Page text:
Ticketmaster’s China’s operations were officially shelved last week. The news was lost amongst the furore surrounding the Department of Justice approval of a Livenation/ Ticketmaster merger. Ticketmaster’s foray into the China market was one of the most entertaining corporate soap operas that we’ve ever been lucky enough to witness. This tale is best told via the history of the man who erected the house of cards. Who says China isn’t the wild East?
In May 2007, global ticketing behemoth Ticketmaster purchased the small, but high profile, ambitious and rapidly expanding China based promoters/ ticketers, Emma Entertainment. Rumors abounded that Jonathan Krane, founder of Emma Entertainment, had borrowed heavily to set up a company that looked good on the outside, but was very insubstantial once you scratched below the surface. Ticketmaster may not have done their due diligence adequately. This was 2007. Money was cheap. China was hot. The Olympics were coming. Ticketmaster needed to buy a ticketing agency. US$20m was the commonly considered fee. The Ticketmaster officials came to China, inked the deals, then returned to LA, not to revisit China until things started to go sour 18 months later.
Krane himself was not from a promotion or music background; rather he has been a mid-level real estate agent in New York at Cushman and Wakefield. He alighted in Shanghai in 2002 with a mandate not to bring music/ entertainment to China, but to make a packet of money. It was only when introduced to the guys from Midas Promotions (an Asian promoter with 25 years in the region) that he saw a gap in the market: why not establish a ticketing agency? No gigs – bring them in? Midas introduced him to Bob Sewell, a man who had set up Ticketworld in the Philippines. It was Sewell who was responsible for building the ticketing operation.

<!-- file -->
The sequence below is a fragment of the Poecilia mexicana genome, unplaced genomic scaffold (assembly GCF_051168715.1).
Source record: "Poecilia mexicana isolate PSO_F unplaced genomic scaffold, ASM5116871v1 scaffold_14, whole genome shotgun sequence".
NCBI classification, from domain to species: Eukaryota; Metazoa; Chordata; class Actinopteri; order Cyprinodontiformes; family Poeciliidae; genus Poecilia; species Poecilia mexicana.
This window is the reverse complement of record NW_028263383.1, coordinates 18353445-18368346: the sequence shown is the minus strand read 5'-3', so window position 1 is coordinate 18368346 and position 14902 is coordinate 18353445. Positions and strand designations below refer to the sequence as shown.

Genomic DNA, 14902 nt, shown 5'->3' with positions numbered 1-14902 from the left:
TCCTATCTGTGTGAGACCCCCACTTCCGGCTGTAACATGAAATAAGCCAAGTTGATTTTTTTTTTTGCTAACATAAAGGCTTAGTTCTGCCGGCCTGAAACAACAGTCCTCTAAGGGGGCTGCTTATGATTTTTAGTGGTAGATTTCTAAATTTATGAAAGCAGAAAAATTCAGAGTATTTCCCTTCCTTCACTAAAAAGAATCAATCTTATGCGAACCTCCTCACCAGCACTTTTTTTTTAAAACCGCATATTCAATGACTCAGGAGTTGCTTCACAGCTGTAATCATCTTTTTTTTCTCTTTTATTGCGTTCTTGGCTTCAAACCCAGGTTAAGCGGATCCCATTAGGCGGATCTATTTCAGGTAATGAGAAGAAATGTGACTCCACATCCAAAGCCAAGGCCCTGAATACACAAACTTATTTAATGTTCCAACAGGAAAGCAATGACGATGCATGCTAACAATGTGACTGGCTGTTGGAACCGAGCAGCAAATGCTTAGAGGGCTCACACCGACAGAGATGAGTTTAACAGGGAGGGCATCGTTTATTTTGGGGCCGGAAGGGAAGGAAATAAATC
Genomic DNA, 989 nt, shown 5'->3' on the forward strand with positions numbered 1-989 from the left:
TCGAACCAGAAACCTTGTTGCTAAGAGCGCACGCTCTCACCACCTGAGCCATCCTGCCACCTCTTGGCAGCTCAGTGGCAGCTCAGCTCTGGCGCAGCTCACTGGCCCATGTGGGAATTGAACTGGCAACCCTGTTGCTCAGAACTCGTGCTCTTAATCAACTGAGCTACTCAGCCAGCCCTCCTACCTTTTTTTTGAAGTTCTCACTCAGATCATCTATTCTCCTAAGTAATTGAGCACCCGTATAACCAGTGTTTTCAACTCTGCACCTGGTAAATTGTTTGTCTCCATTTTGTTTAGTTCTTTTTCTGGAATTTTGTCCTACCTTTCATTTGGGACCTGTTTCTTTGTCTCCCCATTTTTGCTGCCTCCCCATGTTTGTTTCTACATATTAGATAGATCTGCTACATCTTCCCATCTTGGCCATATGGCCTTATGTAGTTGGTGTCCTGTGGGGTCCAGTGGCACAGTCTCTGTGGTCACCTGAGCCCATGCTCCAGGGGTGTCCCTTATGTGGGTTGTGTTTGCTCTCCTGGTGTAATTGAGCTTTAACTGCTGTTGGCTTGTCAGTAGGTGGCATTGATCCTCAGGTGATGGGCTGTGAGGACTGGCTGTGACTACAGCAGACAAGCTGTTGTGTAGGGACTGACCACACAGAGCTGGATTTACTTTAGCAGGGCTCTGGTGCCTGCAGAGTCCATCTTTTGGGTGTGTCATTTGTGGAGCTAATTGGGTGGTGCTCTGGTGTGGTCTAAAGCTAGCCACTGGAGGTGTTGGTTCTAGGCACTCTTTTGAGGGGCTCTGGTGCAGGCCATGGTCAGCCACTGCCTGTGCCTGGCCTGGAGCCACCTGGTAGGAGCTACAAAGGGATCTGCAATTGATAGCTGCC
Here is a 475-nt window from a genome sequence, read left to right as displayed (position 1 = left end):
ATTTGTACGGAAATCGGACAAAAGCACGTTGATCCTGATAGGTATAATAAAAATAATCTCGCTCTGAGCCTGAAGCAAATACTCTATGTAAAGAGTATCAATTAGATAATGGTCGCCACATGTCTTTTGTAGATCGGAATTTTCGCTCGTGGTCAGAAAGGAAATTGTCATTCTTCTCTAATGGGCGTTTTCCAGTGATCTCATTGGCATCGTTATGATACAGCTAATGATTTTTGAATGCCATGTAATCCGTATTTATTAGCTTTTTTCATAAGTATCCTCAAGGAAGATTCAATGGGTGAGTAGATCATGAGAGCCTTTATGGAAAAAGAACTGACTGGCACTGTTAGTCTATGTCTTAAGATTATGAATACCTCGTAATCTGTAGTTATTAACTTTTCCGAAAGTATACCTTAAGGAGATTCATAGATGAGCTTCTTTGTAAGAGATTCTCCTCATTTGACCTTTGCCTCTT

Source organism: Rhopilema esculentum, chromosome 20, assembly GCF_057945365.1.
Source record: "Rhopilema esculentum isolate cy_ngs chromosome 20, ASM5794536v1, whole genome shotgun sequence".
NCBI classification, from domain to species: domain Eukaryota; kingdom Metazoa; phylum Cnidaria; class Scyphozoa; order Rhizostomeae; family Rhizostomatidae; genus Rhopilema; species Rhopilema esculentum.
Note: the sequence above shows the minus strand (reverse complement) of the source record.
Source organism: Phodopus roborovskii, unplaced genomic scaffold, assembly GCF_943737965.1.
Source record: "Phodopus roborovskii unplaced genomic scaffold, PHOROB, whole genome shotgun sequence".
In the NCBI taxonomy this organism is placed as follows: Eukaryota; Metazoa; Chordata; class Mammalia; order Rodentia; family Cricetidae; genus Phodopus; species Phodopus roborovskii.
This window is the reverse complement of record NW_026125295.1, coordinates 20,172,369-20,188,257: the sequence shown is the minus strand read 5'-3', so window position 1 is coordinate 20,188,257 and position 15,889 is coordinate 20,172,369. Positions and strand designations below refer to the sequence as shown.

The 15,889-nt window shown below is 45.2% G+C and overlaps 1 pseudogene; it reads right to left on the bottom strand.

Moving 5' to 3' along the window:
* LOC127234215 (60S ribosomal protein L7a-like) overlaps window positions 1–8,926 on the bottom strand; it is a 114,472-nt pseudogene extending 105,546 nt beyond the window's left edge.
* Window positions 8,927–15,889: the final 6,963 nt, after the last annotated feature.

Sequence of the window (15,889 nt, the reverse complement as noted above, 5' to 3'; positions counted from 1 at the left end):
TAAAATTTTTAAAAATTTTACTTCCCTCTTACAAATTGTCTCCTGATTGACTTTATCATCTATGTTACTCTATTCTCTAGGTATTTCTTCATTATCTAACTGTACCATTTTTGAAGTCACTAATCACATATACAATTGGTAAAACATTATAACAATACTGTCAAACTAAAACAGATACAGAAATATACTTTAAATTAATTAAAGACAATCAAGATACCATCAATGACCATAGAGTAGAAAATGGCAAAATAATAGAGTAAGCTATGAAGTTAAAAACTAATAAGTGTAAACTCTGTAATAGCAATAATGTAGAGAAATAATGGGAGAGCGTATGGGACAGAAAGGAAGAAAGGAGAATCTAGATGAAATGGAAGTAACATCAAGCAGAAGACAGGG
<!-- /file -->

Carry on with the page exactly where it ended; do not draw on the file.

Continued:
Krane’s first major coup was the Rolling Stones concert in Shanghai in 2005. Although the show must have lost a ton of money, it seemed to fit with a strategy designed to raise a profile rather than generate a sustainable business model for the China market. Less-than-comradely business practices were highlighted when Krane lured away two of the three partners at the then most prolific big show promoter, China West. Adam Wilkes and Robb Spitzer took with them the Linkin Park show that China West had been working on for quite some time, a show that ended up being the most significant Western artist concert in China ever.
Major catastrophes followed, with the all-new Emma Ticketmaster responsible for a string of disasters ranging from the infamous Bjork incident, to safety issues during an extensive Avril Lavigne tour, to the cancellations of both Oasis and the Celine Dion Beijing show. The latter was pure comedy. Krane went to Chinese media saying Dion had bronchial problems and couldn’t perform, while telling Dion that the government wouldn’t issue her permits pre-Olympics. In an unprecedented move, the Government came out publically to refute Krane’s explanation to the artist. Government officials told media that they had indeed issues permits for the show. Word on the street was that ticket sales in Beijing had been very, very slow, and as Dion was being paid $5m for 3 shows, it was more sensible to try and get out of the slowest selling show.